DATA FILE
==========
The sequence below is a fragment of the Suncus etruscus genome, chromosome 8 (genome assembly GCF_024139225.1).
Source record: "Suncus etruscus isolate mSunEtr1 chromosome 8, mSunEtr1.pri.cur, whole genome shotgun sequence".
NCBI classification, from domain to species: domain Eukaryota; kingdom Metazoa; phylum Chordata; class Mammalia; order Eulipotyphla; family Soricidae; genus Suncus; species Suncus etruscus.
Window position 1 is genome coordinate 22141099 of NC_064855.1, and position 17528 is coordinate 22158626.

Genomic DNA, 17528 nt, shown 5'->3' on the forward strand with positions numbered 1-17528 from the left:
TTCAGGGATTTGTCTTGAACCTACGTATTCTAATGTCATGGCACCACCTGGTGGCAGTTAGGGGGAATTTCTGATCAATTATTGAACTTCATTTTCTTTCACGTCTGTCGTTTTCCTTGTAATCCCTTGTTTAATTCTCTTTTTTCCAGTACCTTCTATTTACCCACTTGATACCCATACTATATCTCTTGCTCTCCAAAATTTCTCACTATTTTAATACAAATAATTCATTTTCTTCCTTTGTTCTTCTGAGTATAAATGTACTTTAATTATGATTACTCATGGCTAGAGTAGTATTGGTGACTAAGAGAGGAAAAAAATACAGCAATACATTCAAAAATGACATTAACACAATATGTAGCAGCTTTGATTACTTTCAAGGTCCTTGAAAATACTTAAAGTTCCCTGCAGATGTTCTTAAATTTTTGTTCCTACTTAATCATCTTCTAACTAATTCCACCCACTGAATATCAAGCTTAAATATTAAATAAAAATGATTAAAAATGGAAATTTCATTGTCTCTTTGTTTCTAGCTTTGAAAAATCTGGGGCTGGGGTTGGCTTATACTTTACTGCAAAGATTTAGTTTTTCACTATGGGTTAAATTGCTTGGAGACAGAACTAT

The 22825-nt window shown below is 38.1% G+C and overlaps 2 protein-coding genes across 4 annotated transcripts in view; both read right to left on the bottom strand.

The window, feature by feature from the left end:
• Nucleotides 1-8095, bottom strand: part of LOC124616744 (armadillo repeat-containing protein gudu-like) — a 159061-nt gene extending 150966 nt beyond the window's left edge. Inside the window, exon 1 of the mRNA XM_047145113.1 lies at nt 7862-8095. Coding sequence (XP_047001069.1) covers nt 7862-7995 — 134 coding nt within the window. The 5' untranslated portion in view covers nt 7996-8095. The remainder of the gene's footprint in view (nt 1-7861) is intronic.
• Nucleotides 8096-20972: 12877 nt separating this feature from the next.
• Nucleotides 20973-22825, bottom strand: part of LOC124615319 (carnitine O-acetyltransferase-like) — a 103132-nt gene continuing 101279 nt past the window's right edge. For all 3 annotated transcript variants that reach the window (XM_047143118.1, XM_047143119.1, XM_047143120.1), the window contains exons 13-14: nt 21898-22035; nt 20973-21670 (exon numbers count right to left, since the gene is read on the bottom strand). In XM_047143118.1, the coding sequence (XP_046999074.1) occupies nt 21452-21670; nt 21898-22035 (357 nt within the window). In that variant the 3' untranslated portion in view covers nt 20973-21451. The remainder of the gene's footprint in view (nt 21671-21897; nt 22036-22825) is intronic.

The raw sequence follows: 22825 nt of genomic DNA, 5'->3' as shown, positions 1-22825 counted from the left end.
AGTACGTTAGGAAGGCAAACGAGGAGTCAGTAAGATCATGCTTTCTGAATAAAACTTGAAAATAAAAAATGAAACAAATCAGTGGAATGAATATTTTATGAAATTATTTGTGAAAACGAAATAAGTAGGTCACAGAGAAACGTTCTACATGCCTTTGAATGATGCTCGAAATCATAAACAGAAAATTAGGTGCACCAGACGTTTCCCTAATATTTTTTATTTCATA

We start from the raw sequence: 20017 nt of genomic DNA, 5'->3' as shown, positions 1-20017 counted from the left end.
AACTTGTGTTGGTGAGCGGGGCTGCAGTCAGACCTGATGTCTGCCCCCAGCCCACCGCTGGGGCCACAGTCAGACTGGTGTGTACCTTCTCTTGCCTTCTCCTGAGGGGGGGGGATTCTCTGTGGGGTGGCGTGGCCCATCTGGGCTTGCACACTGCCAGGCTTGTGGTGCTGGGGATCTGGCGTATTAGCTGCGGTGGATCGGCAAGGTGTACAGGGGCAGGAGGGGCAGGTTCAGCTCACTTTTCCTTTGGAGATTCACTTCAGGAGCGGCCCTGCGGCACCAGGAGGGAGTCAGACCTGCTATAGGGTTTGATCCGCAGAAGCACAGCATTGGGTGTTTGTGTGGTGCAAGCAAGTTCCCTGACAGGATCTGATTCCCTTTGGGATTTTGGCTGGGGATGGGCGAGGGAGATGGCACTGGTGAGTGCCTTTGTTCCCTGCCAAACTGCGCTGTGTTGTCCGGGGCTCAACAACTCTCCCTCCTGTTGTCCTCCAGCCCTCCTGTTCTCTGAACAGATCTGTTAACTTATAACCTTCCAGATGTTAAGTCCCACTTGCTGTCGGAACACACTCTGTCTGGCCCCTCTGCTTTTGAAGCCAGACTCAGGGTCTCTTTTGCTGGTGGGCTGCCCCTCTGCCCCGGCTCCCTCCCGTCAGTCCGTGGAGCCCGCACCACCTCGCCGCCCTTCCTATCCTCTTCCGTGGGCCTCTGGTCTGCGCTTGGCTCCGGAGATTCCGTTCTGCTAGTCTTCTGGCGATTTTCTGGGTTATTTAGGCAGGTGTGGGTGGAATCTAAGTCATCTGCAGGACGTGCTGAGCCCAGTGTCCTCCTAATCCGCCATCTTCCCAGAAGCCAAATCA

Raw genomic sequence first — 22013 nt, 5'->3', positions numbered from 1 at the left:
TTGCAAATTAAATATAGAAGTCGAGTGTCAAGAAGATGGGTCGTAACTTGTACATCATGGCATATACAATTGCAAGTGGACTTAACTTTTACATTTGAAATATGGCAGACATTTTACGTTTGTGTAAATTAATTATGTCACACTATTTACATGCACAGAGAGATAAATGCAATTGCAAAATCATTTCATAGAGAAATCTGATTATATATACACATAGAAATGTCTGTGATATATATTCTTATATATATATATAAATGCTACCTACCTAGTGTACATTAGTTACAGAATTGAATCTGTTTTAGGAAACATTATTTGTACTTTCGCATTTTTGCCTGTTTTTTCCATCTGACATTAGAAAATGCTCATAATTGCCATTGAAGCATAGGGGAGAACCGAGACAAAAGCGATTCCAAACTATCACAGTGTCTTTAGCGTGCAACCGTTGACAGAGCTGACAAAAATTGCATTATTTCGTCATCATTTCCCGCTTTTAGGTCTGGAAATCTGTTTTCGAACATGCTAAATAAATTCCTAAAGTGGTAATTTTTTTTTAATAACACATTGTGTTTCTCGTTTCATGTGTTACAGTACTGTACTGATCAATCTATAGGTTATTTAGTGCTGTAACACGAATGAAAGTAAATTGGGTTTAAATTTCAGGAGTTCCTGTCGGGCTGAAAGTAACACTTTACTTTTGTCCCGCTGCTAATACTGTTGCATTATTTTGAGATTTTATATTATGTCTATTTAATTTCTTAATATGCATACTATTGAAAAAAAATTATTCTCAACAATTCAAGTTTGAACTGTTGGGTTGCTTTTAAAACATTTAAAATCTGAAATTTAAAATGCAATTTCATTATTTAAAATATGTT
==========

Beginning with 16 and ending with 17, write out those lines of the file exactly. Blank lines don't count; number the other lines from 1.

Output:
Raw genomic sequence first — 22013 nt, 5'->3', positions numbered from 1 at the left:
TTGCAAATTAAATATAGAAGTCGAGTGTCAAGAAGATGGGTCGTAACTTGTACATCATGGCATATACAATTGCAAGTGGACTTAACTTTTACATTTGAAATATGGCAGACATTTTACGTTTGTGTAAATTAATTATGTCACACTATTTACATGCACAGAGAGATAAATGCAATTGCAAAATCATTTCATAGAGAAATCTGATTATATATACACATAGAAATGTCTGTGATATATATTCTTATATATATATATAAATGCTACCTACCTAGTGTACATTAGTTACAGAATTGAATCTGTTTTAGGAAACATTATTTGTACTTTCGCATTTTTGCCTGTTTTTTCCATCTGACATTAGAAAATGCTCATAATTGCCATTGAAGCATAGGGGAGAACCGAGACAAAAGCGATTCCAAACTATCACAGTGTCTTTAGCGTGCAACCGTTGACAGAGCTGACAAAAATTGCATTATTTCGTCATCATTTCCCGCTTTTAGGTCTGGAAATCTGTTTTCGAACATGCTAAATAAATTCCTAAAGTGGTAATTTTTTTTTAATAACACATTGTGTTTCTCGTTTCATGTGTTACAGTACTGTACTGATCAATCTATAGGTTATTTAGTGCTGTAACACGAATGAAAGTAAATTGGGTTTAAATTTCAGGAGTTCCTGTCGGGCTGAAAGTAACACTTTACTTTTGTCCCGCTGCTAATACTGTTGCATTATTTTGAGATTTTATATTATGTCTATTTAATTTCTTAATATGCATACTATTGAAAAAAAATTATTCTCAACAATTCAAGTTTGAACTGTTGGGTTGCTTTTAAAACATTTAAAATCTGAAATTTAAAATGCAATTTCATTATTTAAAATATGTT